Paul Fletcher acknowledges the urgency of resolving the COVID-19 insurance risk issue for screen productions and other sectors, and promises to formulate the Federal Government’s media reforms as quickly as possible after the consultation period.
In a wide-ranging interview with IF, the Minister for Communications, Cyber Safety and the Arts also re-iterated the temporary suspension of the commercial broadcasters’ local content quotas was implemented solely due to the production shutdown, which meant the networks could not fulfill their 2020 obligations.
While he is unwilling to preempt his decision on whether or not to continue the suspension next year, he indicated the state of the TV advertising market would not be a factor.
The Minister has begun a series of roundtables as part of the consultation process following the release of the Screen Australia/ACMA options paper, which sets out four potential models for how local screen content could be regulated and incentivised towards the goal of a platform-neutral media framework.
“We want to update our regulatory framework so we continue to have Australian stories on screen, which is enormously important culturally and economically, so that we are the home of a vigorous and active film and television production sector,” he said.
“We need to recognise the subscription video-on-demand players are growing very rapidly and in turn that there is an opportunity to sell more Australian content to global streaming platforms.”
Fletcher stressed the options paper should not be viewed as a choice between the four models but rather as a means to spark discussion and debate about such issues as whether local content obligations should be measured in hours or points or dollar spend.
In a possible clue to the government’s intentions, he noted the French and German governments plan to require Netflix, Amazon and other platforms to invest a percentage of their revenues on local content while a broadcasting and telecommunications review commissioned by the Canadian government recommended local content spending obligations on all media curators.
Asked about a timetable for finalising the media reforms, he said: “I recognise the sector needs certainty. We will move forward as quickly as we can once we have responses from the consultation process, we weigh up those and then get our design work done on what the scheme looks like.
“We will want to make sure there is a degree of interaction in doing that with further consultation.”
Some measures would require legislative changes while others could be implemented via regulation.
CJZ MD Nick Murray and See-Saw Films’ Emile Sherman sent the Minister a detailed submission calling on the Federal Government to underwrite the risk of productions having to shut down or replace the director or key cast due to the coronavirus pandemic.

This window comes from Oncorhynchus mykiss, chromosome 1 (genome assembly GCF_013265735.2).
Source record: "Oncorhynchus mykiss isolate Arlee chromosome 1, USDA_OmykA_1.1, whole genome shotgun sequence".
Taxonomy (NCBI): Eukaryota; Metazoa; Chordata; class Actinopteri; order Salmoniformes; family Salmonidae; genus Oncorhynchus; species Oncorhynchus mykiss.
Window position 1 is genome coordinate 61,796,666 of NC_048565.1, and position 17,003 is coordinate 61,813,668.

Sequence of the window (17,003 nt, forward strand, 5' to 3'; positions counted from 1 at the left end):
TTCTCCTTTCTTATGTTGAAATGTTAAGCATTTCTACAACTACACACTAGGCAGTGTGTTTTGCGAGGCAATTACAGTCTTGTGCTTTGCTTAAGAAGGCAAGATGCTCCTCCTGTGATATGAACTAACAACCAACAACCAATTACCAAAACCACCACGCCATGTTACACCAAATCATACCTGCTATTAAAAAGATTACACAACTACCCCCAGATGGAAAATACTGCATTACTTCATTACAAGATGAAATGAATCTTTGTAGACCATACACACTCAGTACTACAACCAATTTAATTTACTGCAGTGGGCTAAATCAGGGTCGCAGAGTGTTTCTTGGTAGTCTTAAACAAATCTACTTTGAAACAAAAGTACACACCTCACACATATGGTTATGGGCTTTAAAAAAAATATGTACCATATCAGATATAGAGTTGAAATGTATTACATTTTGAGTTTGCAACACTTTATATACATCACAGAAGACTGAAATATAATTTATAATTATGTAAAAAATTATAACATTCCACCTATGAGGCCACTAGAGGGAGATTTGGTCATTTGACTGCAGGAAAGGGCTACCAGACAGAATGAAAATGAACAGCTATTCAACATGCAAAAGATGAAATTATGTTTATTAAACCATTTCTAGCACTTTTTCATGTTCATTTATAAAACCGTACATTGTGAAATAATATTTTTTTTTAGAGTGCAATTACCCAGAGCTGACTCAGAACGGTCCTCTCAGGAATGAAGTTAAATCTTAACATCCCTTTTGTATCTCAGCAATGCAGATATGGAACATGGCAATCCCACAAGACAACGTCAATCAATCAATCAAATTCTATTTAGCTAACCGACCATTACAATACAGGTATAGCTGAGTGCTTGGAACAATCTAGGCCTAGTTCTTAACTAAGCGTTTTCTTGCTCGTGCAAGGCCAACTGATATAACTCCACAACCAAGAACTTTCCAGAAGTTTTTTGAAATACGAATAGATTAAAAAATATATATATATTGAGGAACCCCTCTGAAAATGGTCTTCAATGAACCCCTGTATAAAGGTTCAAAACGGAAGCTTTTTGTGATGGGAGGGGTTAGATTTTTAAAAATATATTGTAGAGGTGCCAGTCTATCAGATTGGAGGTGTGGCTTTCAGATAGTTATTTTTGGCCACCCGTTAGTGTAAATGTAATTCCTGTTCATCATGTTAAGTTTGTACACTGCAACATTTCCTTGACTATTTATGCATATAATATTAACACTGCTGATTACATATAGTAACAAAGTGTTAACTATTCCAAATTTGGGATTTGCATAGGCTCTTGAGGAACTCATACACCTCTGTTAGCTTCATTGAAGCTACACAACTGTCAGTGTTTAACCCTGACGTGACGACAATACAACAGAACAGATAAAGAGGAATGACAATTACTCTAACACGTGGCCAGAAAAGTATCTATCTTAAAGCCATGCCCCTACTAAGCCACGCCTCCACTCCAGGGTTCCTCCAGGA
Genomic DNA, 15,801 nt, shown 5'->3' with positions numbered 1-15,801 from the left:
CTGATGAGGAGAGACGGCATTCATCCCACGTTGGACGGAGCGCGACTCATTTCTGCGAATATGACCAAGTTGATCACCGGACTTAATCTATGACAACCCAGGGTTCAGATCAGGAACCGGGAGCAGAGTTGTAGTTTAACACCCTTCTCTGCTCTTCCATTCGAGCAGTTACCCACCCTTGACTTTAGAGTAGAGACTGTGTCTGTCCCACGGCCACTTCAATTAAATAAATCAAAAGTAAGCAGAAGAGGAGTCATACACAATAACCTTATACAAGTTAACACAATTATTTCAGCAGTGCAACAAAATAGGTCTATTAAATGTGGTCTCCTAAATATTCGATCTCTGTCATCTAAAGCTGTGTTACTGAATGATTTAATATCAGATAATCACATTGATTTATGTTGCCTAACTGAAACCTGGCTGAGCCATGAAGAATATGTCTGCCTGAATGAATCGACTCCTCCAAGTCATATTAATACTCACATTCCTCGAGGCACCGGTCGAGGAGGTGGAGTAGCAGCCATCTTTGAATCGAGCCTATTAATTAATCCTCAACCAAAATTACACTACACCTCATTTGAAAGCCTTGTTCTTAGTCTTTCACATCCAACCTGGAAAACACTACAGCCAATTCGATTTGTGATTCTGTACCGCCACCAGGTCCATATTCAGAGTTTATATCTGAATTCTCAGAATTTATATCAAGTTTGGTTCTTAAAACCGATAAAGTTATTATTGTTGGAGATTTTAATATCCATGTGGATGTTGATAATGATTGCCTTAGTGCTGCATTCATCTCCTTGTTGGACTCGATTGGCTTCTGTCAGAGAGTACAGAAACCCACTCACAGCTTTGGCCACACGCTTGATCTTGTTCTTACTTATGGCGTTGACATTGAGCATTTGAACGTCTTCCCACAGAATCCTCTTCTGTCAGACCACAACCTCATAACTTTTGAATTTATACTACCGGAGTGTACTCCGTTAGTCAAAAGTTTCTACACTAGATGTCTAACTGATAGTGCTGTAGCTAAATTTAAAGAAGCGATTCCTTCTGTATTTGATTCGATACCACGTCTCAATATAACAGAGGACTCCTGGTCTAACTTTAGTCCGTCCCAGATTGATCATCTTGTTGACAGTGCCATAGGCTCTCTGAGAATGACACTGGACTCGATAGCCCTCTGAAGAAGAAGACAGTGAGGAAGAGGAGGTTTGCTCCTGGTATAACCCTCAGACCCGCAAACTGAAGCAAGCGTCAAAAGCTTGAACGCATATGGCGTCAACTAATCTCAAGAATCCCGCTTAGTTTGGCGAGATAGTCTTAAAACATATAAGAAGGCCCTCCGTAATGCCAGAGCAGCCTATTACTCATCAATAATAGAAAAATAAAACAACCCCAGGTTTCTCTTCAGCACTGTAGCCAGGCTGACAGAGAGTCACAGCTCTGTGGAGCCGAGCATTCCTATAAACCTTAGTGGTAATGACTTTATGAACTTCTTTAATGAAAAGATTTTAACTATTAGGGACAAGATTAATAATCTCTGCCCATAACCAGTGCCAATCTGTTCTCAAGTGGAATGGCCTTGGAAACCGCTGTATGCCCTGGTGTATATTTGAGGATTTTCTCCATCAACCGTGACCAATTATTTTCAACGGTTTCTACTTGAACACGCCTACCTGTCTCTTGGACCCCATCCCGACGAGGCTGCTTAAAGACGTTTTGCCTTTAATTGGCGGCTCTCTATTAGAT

Fletcher has asked his department for advice on the problem and will feed that into the government-wide consideration on the COVID-19 insurance risk, which affects multiple sectors.
“We are certainly aware of the insurance issue as we think about the path back for film and television production,” he says.
“The government is also very alive to the need to bring back back talent from overseas, which sits with the Ministers for Home Affairs and Immigration. We have to balance up health considerations with economic considerations and that’s a process we’re going through across a whole range of sectors.”
‘Neighbours’ practicing safe distancing.
Fletcher welcomed the safety protocols which have enabled Neighbours to resume filming and MasterChef to continue, and the health and safety guidelines that are being prepared by the Australian Film, Television and Radio School, Screen Australia, state agencies and the production sector in collaboration with the Chief Medical Officer.
“The government has made clear there will be a staged reopening of the community, and this extends to restarting productions locally and bringing in cast and crew from overseas to resume productions that were postponed,” he said.
“There are very encouraging early signs of the local production sector’s return and recovery; however the exact timings will be informed by the advice of the Chief Medical Officer as the community’s health remains paramount.”
Noni Hazlehurst is among many screen industry figures who have criticised the JobKeeper wage subsidy for excluding many thousands of freelancers.
“More than 90 per cent of our artists, creators and associated businesses are not in receipt of public funding and are ineligible for relief measures,” she said last week.
“Leaving our creative industry and its workers to founder makes absolutely no sense, culturally, emotionally or economically.”
Fletcher responded: “For people to lose their jobs or contract employment at very short notice is extremely distressing for individuals and very challenging for the whole nation.
“Depending on your circumstances, on JobSeeker you can end up receiving more money than on JobKeeper if you are eligible for Commonwealth rental assistance or Family Tax Benefit Part A or B.”
Asked about the benchmark for deciding later this year whether or not to extend the suspension of the networks’ local content quotas next year, he said: “It did not make sense to have a regulatory obligation on the free-to-air broadcasters which they could not meet when film and TV production had essentially ceased.
“The key factor is going to be to what extent has production started up again. Are the broadcasters going to be in a position where they can go to the market and buy what they need to buy to meet the sub-quotas?”
Check back tomorrow for the Minister’s comments on the mandatory code requiring the Internet giants to pay Australian media for using their news content; ABC funding; and the screen classification review.